Customer Service

We Thrive. ASSA ABLOY EMS in Phoenix

At Lean Technologies, we are focused on solving customer problems and providing year over year value to client organizations. One such client is ASSA ABLOY where we work with a number of the North America sites. Although the name ASSA ABLOY may not yet be a household name in North America, you are likely to be familiar with one of their many popular brands of entry systems. In fact, you probably scanned an access card, turned a handle, or walked through one of their doors the last time you entered a school, hotel, hospital, or workplace. ASSA ABLOY is the global leader in door opening solutions and a market leader in most of Europe, North America, South America, China and Oceania. The EMS Division plant in Phoenix, AZ called upon Thrive Goal Boards to solve a particular need on the plant floor to monitor production activity, provide real time feedback to the operators, communicate performance to management, and track day to day performance gains.

The operations team leaders at ASSA ABLOY EMS were gracious enough to sit down with a video crew so we could share a little bit of their Thrive experience with the rest of the world. We are thankful for their willingness to participate in this video and continued use of Thrive throughout their organization.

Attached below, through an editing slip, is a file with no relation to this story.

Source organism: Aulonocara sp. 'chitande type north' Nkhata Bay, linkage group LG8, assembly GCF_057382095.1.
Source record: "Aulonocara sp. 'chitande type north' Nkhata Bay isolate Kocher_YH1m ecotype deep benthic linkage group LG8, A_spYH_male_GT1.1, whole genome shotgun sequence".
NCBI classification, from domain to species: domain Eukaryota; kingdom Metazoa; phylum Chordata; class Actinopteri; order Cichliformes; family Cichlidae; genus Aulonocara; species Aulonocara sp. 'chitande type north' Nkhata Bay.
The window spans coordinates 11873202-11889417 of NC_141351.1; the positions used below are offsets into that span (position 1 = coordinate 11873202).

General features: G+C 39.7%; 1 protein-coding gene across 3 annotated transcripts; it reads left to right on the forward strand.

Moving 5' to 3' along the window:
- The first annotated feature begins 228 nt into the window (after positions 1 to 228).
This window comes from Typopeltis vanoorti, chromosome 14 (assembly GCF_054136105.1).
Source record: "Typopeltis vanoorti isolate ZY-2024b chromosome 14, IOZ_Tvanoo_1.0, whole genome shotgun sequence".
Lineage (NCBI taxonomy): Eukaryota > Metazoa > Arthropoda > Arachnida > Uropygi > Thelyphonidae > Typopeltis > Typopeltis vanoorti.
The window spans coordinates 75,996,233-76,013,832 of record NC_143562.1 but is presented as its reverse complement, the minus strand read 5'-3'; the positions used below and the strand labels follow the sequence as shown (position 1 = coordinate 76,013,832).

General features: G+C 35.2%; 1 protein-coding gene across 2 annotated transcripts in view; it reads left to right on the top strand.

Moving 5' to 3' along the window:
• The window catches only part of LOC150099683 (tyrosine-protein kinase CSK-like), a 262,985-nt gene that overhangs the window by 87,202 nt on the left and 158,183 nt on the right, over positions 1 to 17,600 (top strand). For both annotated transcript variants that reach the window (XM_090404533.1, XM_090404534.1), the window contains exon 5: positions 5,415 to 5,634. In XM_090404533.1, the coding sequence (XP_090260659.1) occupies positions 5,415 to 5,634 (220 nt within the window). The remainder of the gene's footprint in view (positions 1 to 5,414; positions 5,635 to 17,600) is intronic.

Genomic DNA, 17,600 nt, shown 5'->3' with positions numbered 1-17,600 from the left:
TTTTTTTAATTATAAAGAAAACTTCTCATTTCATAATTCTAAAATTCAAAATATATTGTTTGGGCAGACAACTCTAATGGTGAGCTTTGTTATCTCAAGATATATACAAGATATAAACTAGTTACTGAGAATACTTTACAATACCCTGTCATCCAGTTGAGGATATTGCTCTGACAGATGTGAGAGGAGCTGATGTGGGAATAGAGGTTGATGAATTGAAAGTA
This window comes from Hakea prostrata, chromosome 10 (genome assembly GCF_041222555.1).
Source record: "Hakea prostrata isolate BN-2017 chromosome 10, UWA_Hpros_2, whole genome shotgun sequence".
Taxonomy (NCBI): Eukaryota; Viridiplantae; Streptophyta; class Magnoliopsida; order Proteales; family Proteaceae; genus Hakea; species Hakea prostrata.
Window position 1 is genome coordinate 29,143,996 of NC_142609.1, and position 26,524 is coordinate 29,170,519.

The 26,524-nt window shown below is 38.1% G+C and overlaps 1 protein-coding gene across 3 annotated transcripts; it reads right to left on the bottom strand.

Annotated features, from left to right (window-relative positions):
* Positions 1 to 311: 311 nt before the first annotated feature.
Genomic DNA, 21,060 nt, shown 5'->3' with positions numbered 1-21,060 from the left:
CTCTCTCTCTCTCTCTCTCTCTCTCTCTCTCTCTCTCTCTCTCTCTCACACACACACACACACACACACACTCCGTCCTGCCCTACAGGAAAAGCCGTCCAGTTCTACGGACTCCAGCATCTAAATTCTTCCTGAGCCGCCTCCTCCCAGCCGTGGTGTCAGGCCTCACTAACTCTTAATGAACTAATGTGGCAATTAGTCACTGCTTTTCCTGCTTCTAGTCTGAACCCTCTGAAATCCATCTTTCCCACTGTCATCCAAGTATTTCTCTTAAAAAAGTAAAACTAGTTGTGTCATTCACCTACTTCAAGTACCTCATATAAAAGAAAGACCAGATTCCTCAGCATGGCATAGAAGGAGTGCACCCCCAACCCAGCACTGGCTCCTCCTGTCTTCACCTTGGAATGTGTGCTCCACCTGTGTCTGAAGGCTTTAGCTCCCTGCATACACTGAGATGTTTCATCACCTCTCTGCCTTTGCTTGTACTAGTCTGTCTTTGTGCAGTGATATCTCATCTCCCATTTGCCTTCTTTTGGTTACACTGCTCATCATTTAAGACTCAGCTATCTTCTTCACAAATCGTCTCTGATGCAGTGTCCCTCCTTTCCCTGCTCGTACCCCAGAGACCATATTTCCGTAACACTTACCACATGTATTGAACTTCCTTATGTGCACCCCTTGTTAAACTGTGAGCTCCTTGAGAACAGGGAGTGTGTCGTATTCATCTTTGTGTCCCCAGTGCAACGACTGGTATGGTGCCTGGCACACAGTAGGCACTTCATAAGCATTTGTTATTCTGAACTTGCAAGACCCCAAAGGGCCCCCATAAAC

For more information, contact the Lean Tech team at info@leantech.com or fill out the contact form on our website

 

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Thanks,

Kale

 

Not interested in shoes, how about pizza?

This post was inspired by my wife and "On being nimble versus visionary" over at the Learning About Lean blog.

2950127087_d726f8a527_m Now is certainly a time in the business environment to be flexible.  To be adaptable.  To grab opportunity when others sit back and watch.  And the airport shuttle guy in the airport in Mexico was the ultimate example of this.  Here’s how the conversation went: